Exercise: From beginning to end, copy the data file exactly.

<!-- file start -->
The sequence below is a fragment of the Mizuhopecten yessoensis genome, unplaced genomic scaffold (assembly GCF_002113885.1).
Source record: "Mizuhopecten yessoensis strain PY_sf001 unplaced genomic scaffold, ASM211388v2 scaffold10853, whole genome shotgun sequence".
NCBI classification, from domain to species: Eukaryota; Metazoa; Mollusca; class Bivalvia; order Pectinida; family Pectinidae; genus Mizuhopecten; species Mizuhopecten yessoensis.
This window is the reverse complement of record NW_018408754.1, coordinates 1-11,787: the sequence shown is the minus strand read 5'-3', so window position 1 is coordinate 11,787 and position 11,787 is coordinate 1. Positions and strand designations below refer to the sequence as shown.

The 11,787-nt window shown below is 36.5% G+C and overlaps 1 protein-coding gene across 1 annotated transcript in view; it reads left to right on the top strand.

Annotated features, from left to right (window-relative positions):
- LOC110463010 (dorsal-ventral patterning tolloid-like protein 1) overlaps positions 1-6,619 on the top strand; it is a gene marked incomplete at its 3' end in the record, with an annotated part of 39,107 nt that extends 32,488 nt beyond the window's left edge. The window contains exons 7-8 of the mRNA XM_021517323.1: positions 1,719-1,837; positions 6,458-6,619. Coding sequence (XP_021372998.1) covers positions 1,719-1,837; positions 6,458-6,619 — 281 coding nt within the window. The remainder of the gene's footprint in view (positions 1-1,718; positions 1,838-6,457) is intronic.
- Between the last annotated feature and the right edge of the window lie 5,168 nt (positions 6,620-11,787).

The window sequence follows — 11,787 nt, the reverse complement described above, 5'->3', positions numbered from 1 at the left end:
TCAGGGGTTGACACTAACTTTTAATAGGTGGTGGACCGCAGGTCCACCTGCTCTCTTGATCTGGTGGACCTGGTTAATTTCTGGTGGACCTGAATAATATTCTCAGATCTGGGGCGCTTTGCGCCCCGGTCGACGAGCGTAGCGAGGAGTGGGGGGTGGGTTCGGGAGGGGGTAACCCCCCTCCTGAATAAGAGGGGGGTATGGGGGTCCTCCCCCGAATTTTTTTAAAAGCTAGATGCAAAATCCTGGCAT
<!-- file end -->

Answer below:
The sequence below is a fragment of the Mizuhopecten yessoensis genome, unplaced genomic scaffold (assembly GCF_002113885.1).
Source record: "Mizuhopecten yessoensis strain PY_sf001 unplaced genomic scaffold, ASM211388v2 scaffold10853, whole genome shotgun sequence".
NCBI classification, from domain to species: Eukaryota; Metazoa; Mollusca; class Bivalvia; order Pectinida; family Pectinidae; genus Mizuhopecten; species Mizuhopecten yessoensis.
This window is the reverse complement of record NW_018408754.1, coordinates 1-11,787: the sequence shown is the minus strand read 5'-3', so window position 1 is coordinate 11,787 and position 11,787 is coordinate 1. Positions and strand designations below refer to the sequence as shown.

The 11,787-nt window shown below is 36.5% G+C and overlaps 1 protein-coding gene across 1 annotated transcript in view; it reads left to right on the top strand.

Annotated features, from left to right (window-relative positions):
- LOC110463010 (dorsal-ventral patterning tolloid-like protein 1) overlaps positions 1-6,619 on the top strand; it is a gene marked incomplete at its 3' end in the record, with an annotated part of 39,107 nt that extends 32,488 nt beyond the window's left edge. The window contains exons 7-8 of the mRNA XM_021517323.1: positions 1,719-1,837; positions 6,458-6,619. Coding sequence (XP_021372998.1) covers positions 1,719-1,837; positions 6,458-6,619 — 281 coding nt within the window. The remainder of the gene's footprint in view (positions 1-1,718; positions 1,838-6,457) is intronic.
- Between the last annotated feature and the right edge of the window lie 5,168 nt (positions 6,620-11,787).

The window sequence follows — 11,787 nt, the reverse complement described above, 5'->3', positions numbered from 1 at the left end:
TCAGGGGTTGACACTAACTTTTAATAGGTGGTGGACCGCAGGTCCACCTGCTCTCTTGATCTGGTGGACCTGGTTAATTTCTGGTGGACCTGAATAATATTCTCAGATCTGGGGCGCTTTGCGCCCCGGTCGACGAGCGTAGCGAGGAGTGGGGGGTGGGTTCGGGAGGGGGTAACCCCCCTCCTGAATAAGAGGGGGGTATGGGGGTCCTCCCCCGAATTTTTTTAAAAGCTAGATGCAAAATCCTGGCAT